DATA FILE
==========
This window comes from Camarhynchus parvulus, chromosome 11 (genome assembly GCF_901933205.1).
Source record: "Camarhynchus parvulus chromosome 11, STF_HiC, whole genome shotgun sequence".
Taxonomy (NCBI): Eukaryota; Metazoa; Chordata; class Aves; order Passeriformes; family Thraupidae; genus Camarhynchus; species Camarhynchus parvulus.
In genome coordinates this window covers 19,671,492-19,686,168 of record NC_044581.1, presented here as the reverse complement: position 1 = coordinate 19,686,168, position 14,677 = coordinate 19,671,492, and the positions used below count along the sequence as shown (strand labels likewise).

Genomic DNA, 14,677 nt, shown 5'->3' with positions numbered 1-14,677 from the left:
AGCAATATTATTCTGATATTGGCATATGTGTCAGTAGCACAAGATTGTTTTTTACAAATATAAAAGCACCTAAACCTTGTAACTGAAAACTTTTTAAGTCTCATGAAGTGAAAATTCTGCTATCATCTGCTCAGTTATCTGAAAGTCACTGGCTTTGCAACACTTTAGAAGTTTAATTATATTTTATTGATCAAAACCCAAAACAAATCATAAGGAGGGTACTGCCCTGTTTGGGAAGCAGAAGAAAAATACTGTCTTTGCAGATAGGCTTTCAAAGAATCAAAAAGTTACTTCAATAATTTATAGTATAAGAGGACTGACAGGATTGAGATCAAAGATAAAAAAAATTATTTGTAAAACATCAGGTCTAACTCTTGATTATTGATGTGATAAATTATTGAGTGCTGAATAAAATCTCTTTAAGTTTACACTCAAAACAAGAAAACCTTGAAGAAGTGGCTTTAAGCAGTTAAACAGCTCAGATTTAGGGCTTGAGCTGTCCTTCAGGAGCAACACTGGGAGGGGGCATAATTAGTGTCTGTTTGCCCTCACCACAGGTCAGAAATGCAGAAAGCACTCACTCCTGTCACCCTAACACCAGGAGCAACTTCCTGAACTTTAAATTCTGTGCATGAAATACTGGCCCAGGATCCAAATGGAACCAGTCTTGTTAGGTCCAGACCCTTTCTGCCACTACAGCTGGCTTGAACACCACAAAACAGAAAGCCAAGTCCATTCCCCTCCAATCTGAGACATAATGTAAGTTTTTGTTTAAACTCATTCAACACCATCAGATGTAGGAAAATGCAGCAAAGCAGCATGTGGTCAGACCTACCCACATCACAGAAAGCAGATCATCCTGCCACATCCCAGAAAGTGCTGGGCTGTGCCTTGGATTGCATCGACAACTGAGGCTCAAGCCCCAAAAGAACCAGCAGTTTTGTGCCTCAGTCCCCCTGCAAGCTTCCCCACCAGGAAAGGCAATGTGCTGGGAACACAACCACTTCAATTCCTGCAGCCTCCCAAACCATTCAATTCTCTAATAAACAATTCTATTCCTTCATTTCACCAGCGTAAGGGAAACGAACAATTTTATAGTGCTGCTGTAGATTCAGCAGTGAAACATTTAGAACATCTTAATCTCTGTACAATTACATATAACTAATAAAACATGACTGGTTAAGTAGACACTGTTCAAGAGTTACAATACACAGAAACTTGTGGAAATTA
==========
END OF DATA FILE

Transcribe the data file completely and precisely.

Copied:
This window comes from Camarhynchus parvulus, chromosome 11 (genome assembly GCF_901933205.1).
Source record: "Camarhynchus parvulus chromosome 11, STF_HiC, whole genome shotgun sequence".
Taxonomy (NCBI): Eukaryota; Metazoa; Chordata; class Aves; order Passeriformes; family Thraupidae; genus Camarhynchus; species Camarhynchus parvulus.
In genome coordinates this window covers 19,671,492-19,686,168 of record NC_044581.1, presented here as the reverse complement: position 1 = coordinate 19,686,168, position 14,677 = coordinate 19,671,492, and the positions used below count along the sequence as shown (strand labels likewise).

Genomic DNA, 14,677 nt, shown 5'->3' with positions numbered 1-14,677 from the left:
AGCAATATTATTCTGATATTGGCATATGTGTCAGTAGCACAAGATTGTTTTTTACAAATATAAAAGCACCTAAACCTTGTAACTGAAAACTTTTTAAGTCTCATGAAGTGAAAATTCTGCTATCATCTGCTCAGTTATCTGAAAGTCACTGGCTTTGCAACACTTTAGAAGTTTAATTATATTTTATTGATCAAAACCCAAAACAAATCATAAGGAGGGTACTGCCCTGTTTGGGAAGCAGAAGAAAAATACTGTCTTTGCAGATAGGCTTTCAAAGAATCAAAAAGTTACTTCAATAATTTATAGTATAAGAGGACTGACAGGATTGAGATCAAAGATAAAAAAAATTATTTGTAAAACATCAGGTCTAACTCTTGATTATTGATGTGATAAATTATTGAGTGCTGAATAAAATCTCTTTAAGTTTACACTCAAAACAAGAAAACCTTGAAGAAGTGGCTTTAAGCAGTTAAACAGCTCAGATTTAGGGCTTGAGCTGTCCTTCAGGAGCAACACTGGGAGGGGGCATAATTAGTGTCTGTTTGCCCTCACCACAGGTCAGAAATGCAGAAAGCACTCACTCCTGTCACCCTAACACCAGGAGCAACTTCCTGAACTTTAAATTCTGTGCATGAAATACTGGCCCAGGATCCAAATGGAACCAGTCTTGTTAGGTCCAGACCCTTTCTGCCACTACAGCTGGCTTGAACACCACAAAACAGAAAGCCAAGTCCATTCCCCTCCAATCTGAGACATAATGTAAGTTTTTGTTTAAACTCATTCAACACCATCAGATGTAGGAAAATGCAGCAAAGCAGCATGTGGTCAGACCTACCCACATCACAGAAAGCAGATCATCCTGCCACATCCCAGAAAGTGCTGGGCTGTGCCTTGGATTGCATCGACAACTGAGGCTCAAGCCCCAAAAGAACCAGCAGTTTTGTGCCTCAGTCCCCCTGCAAGCTTCCCCACCAGGAAAGGCAATGTGCTGGGAACACAACCACTTCAATTCCTGCAGCCTCCCAAACCATTCAATTCTCTAATAAACAATTCTATTCCTTCATTTCACCAGCGTAAGGGAAACGAACAATTTTATAGTGCTGCTGTAGATTCAGCAGTGAAACATTTAGAACATCTTAATCTCTGTACAATTACATATAACTAATAAAACATGACTGGTTAAGTAGACACTGTTCAAGAGTTACAATACACAGAAACTTGTGGAAATTA